A to Z of Gemstones: T: Tanzanite
Gemstone family: Zoisite
Moh's scale of hardness: 6-7
About: The origin of the name Tanzanite comes from the country in which it was first discovered, by Tiffany & Co in 1967, and is the only known source of the stone: Tanzania. Tanzanite belongs to the zoisite species and it comes in striking purplish blue to blue hues. Normally, tanzanites are very clean stones free from inclusions and they have a characteristic strong pleochroism displaying blue, purple and pale greenish yellow colours. Most tanzanites’ colour is the result of heat treating zoisite where yellowish and brownish stones become an amazing blue and purplish blue.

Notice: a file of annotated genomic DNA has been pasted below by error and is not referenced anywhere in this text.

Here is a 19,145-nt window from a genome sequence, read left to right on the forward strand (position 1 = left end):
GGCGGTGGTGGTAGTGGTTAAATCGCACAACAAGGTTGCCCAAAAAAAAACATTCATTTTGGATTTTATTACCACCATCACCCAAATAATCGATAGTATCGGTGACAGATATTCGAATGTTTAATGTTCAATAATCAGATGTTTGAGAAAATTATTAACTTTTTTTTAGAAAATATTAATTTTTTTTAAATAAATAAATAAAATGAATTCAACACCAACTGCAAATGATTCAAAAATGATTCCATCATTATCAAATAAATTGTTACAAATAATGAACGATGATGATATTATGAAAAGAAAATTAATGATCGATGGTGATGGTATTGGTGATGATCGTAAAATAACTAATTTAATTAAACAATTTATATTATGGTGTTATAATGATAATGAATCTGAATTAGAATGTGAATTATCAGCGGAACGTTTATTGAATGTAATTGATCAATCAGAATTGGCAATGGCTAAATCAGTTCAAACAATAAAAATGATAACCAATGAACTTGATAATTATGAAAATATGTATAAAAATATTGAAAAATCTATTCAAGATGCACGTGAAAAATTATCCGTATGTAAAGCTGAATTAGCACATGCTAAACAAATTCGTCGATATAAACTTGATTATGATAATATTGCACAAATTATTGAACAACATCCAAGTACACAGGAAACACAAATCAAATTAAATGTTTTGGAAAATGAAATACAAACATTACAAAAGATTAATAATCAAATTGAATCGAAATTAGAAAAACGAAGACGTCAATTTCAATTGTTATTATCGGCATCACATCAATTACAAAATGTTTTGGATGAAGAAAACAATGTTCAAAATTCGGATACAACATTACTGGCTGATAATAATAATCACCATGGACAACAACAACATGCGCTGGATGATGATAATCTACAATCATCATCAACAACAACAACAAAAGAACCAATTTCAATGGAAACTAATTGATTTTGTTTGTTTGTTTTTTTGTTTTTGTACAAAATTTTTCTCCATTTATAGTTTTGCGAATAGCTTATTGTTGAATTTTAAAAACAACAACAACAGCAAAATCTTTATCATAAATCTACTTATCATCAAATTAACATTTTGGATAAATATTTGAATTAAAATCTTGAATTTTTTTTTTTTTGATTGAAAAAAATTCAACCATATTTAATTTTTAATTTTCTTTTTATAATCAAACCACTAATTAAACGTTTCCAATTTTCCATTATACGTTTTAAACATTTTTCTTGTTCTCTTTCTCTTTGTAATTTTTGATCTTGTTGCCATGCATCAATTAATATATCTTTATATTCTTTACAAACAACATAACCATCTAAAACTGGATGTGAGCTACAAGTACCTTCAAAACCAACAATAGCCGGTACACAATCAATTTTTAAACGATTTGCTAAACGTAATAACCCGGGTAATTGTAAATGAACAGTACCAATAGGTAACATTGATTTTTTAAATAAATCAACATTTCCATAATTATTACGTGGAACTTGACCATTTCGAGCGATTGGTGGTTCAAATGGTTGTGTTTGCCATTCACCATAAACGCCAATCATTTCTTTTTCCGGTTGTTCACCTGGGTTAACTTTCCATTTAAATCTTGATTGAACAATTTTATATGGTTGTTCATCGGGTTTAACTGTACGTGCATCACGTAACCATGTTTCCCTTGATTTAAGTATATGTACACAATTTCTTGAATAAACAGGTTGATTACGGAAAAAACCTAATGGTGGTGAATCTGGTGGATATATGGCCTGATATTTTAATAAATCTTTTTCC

Origin: The main and only source of Tanzanite as mentioned is Tanzania in eastern Africa.
Use in jewellery: Tanzanite’s lustre is vitreous; it rates 6-7 on the Mohs scale and has cleavage planes which make it suitable only for jewellery that has a secure setting to protect the stone from knocks. Tanzanites are usually transparent to translucent and they are cut into faceted gems, cabochons and beads.
Treatments, synthetics and imitations: Most tanzanites’ colour is the result of heat treating zoisite where yellowish and brownish stones become an amazing blue and purplish blue.